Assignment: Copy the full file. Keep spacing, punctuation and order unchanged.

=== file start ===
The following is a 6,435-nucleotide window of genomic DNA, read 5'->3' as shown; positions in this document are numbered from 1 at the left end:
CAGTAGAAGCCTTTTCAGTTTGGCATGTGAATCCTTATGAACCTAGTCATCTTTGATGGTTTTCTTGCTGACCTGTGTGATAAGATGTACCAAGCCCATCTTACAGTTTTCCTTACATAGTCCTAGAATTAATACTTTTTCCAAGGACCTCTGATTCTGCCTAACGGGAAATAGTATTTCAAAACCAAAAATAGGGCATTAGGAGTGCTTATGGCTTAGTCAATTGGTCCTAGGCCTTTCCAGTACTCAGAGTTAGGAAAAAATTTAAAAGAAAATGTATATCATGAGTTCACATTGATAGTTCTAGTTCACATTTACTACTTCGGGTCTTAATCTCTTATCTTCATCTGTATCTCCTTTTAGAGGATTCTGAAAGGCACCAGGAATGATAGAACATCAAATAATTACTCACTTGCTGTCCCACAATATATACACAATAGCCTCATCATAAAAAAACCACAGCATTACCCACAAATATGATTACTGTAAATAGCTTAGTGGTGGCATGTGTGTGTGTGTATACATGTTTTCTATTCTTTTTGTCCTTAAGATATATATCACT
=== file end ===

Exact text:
The following is a 6,435-nucleotide window of genomic DNA, read 5'->3' as shown; positions in this document are numbered from 1 at the left end:
CAGTAGAAGCCTTTTCAGTTTGGCATGTGAATCCTTATGAACCTAGTCATCTTTGATGGTTTTCTTGCTGACCTGTGTGATAAGATGTACCAAGCCCATCTTACAGTTTTCCTTACATAGTCCTAGAATTAATACTTTTTCCAAGGACCTCTGATTCTGCCTAACGGGAAATAGTATTTCAAAACCAAAAATAGGGCATTAGGAGTGCTTATGGCTTAGTCAATTGGTCCTAGGCCTTTCCAGTACTCAGAGTTAGGAAAAAATTTAAAAGAAAATGTATATCATGAGTTCACATTGATAGTTCTAGTTCACATTTACTACTTCGGGTCTTAATCTCTTATCTTCATCTGTATCTCCTTTTAGAGGATTCTGAAAGGCACCAGGAATGATAGAACATCAAATAATTACTCACTTGCTGTCCCACAATATATACACAATAGCCTCATCATAAAAAAACCACAGCATTACCCACAAATATGATTACTGTAAATAGCTTAGTGGTGGCATGTGTGTGTGTGTATACATGTTTTCTATTCTTTTTGTCCTTAAGATATATATCACT